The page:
Archive for March, 2013


The problem with most ebooks is you can’t exactly give them with a friends or pass them onto your children when you’re done. But Amazon might actually address that with a new patent to sell used ebooks. Unfortunately you can’t just buy an ebook and own an ebook and do what you want with it. So basically the patent means Amazon could own the rights to letting people resell the digital pages or audio files they have stored in their tabler or e-reader. You know, like Craigslist for your old Kindle copy of The DaVinci Code (50 cents or best offer!) Or a garage sale for 50 Shades of Grey on your iPad. (Sorry, I want at least $1.17 for that, but I’ll throw in these gardening gloves.) Except you’d have to go through Amazon, rather than selling digital books in your own digital yard sale, so to speak.

Read the full story at Gizmodo.

Two thirds of Facebook users have taken a voluntary break from the site for several weeks or more, citing reasons ranging from “excessive gossip or drama from their friends” to “concerns about privacy”, according to new research. But much as its critics might like to think otherwise, the world’s most popular social network is showing no signs of losing its audience. The most common reason stated for taking a break is that users are too busy, following by “just wasn’t interested” and that it’s a “waste of time”. According to a new survey published by the US Pew Research Center, only 4% of Facebook users cited privacy issues, with just 1% saying they did not like to share their lives via Facebook. Only 2% said they preferred to communicate face to face.

Read the full story at The Guardian.

Microsoft and Symantec take down Bamital

Bamital wasn’t the biggest botnet around, but its operators were still up to no good — and that ultimately put it in the crosshairs of both Microsoft and Symantec.

The two companies decided to partner up and take action, raiding locations in New Jersey and Virginia. Several servers that were believed to be issuing commands to zombie systems were taken offline, including one that had been pinpointed in The Netherlands.

Just prior to the takedown, Microsoft and Symantec estimate that Bamital was in control of somewhere between 300,000 and 1 million computers. Users of compromised systems were then hijacked while browsing the web — redirected away from legitimate websites like Symantec’s own products pages and deposited instead on sites pushing fakeAV software and other malware.

Now that the servers in charge of those redirects have been shut down, users will be sent to a Microsoft alert page instead. The page provides links to two cleanup tools (one from Microsoft and another from Symantec) to help users get rid of the malicious Bamital code that’s still residing on their systems.

This is just the latest victory in a series of strikes against major botnets. Microsoft has participated in a half dozen such actions in recent years, helping to shut down nasty networks like Zeus, Rustock, and Waledac.

Richard Boscovich of Microsoft’s digital crimes unit believes that the Bamital operation was a complete success, but notes that “only time will tell.” The criminals behind Bamital may not have shown all their cards yet, and it’s possible that the botnet could rise from the ashes. The good guys will be waiting and watching, however, and they’ll surely strike again if that happens.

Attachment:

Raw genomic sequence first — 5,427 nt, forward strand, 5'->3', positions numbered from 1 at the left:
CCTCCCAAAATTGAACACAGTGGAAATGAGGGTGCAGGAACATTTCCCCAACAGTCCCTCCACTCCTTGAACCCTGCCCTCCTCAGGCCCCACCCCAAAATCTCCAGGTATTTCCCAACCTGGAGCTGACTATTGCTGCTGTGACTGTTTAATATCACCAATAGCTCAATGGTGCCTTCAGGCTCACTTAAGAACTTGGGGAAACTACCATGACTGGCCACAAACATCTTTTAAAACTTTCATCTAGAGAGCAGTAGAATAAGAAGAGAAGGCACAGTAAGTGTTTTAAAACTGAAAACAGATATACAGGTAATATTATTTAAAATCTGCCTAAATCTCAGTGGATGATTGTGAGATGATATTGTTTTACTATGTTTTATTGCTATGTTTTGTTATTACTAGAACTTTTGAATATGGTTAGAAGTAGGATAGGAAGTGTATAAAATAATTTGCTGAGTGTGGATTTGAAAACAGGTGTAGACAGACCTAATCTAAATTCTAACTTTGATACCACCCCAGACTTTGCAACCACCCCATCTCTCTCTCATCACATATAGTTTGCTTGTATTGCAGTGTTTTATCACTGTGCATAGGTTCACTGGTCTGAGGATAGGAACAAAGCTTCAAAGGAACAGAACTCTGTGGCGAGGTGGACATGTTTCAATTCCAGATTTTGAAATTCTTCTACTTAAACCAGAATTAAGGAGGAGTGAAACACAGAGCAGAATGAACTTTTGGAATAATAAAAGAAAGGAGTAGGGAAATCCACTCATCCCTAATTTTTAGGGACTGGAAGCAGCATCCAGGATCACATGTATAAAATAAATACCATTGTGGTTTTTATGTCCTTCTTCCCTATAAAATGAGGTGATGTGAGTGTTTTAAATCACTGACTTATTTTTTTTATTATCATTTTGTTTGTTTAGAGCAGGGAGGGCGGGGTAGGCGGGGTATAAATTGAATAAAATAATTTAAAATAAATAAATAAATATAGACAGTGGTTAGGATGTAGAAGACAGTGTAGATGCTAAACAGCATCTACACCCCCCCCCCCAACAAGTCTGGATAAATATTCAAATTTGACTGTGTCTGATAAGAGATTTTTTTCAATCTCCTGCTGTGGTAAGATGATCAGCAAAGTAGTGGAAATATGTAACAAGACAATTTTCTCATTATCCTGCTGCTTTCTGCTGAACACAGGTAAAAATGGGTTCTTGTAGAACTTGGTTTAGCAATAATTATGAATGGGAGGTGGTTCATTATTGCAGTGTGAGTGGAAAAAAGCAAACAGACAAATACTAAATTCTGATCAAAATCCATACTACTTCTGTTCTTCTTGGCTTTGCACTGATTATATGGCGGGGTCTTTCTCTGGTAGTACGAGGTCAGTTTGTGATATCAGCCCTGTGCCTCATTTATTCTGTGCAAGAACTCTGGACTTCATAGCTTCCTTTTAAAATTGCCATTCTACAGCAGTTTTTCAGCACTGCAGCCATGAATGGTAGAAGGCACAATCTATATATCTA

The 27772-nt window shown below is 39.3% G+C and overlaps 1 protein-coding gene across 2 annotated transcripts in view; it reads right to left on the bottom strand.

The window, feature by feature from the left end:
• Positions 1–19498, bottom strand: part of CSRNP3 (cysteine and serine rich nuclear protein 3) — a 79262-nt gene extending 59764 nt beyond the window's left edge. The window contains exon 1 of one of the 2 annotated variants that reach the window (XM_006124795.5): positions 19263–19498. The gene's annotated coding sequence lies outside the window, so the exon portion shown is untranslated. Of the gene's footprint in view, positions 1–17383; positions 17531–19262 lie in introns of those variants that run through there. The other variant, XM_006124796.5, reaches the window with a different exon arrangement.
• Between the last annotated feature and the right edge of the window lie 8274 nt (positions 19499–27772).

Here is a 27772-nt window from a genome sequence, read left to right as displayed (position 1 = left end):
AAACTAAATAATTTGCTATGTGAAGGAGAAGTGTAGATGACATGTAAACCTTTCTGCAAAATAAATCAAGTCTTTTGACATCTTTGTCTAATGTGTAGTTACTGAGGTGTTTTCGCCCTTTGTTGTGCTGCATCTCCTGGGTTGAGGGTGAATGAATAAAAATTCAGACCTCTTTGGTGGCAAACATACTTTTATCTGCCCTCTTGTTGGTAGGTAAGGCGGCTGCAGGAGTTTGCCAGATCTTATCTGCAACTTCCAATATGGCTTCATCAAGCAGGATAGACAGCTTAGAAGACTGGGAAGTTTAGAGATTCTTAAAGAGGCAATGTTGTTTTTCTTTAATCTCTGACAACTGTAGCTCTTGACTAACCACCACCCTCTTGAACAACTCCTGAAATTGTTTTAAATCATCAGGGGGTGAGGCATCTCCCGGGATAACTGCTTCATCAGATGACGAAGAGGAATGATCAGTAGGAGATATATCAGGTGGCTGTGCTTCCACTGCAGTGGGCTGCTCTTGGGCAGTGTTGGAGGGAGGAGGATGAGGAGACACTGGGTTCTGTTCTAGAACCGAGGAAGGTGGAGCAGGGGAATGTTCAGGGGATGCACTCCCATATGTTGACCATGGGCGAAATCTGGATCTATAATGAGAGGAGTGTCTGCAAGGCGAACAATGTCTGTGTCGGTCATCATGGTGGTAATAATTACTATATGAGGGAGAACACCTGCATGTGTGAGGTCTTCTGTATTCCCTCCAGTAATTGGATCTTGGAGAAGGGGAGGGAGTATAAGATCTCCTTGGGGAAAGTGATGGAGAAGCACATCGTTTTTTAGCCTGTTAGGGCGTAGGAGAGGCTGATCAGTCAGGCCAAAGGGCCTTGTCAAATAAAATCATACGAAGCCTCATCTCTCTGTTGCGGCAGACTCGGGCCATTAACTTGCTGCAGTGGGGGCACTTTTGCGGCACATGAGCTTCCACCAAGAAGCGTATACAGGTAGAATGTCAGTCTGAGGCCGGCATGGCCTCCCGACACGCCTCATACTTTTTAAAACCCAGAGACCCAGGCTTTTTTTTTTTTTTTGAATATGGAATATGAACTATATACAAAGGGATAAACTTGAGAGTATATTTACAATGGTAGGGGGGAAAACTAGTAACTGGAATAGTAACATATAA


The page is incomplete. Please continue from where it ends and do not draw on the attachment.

Ouya console

After breaking a funding record on Kickstarter last year the team behind the $99 Ouya console has been hard at work getting the tiny games console manufactured and shipped to backers. Come June, over 68,000 of them should be in the hands of Kickstarters, and a number of retailers, including Amazon, Best Buy, Gamestop, and Target, will be more than happy to sell you one.

That’s not the end of the Ouya, though. Julie Uhrman, Ouya founder and CEO, is already looking to the future and has made a bold promise: every year we will see the hardware used inside the Ouya refreshed in order to take advantage of the latest components. At the same time, the $99 price point will be kept.

The first Ouya uses a Nvidia Tegra 3 processor, but with a yearly refresh that could be replaced with a Tegra 4 twelve months after launch. Depending on prices, even the Tegra 4 may be overlooked for an even more powerful processor by then.

Ouya mainboard (no case)

As the Ouya has a board that just slides out of the case, it seems likely an upgrade program will also be put in place. Existing owners could save a bit of money and just purchase the new board for their existing case rather than a whole new unit, but that’s yet to be confirmed.

Yearly updates is certainly a different approach to a gaming platform, but it’s one that will remove uncertainty for developers at least. If popular, the Ouya will be an ever-present platform, that regularly supports the latest hardware while continuing to support all games that have gone before.

As for the games and their promotion, Ouya is also taking a different approach. The app store will be curated not by sales, but through engagement. So while Angry Birds might sell millions, if a less popular game is played more regularly by its gamer base, it will appear higher in the charts on Ouya and receive more promotion. By doing this, the Ouya team will highlight games people enjoy above those that are marketed heavily and get picked up by everyone.

“Marco Rubio is the Republican Party’s hottest politician,” Brett LoGiurato reports for Business Insider.

 
“He’s on the cover of Time Magazine as ‘The Republican Savior,’” LoGiurato reports.

 
“He will deliver the response to President Barack Obama’s State of the Union next week,” LoGiurato reports.

 

TIME Magazine: Marco Rubio, February 18, 2013

 
LoGiurato reports, “And now, he says in a tweet that he’s thinking about leaving Apple.”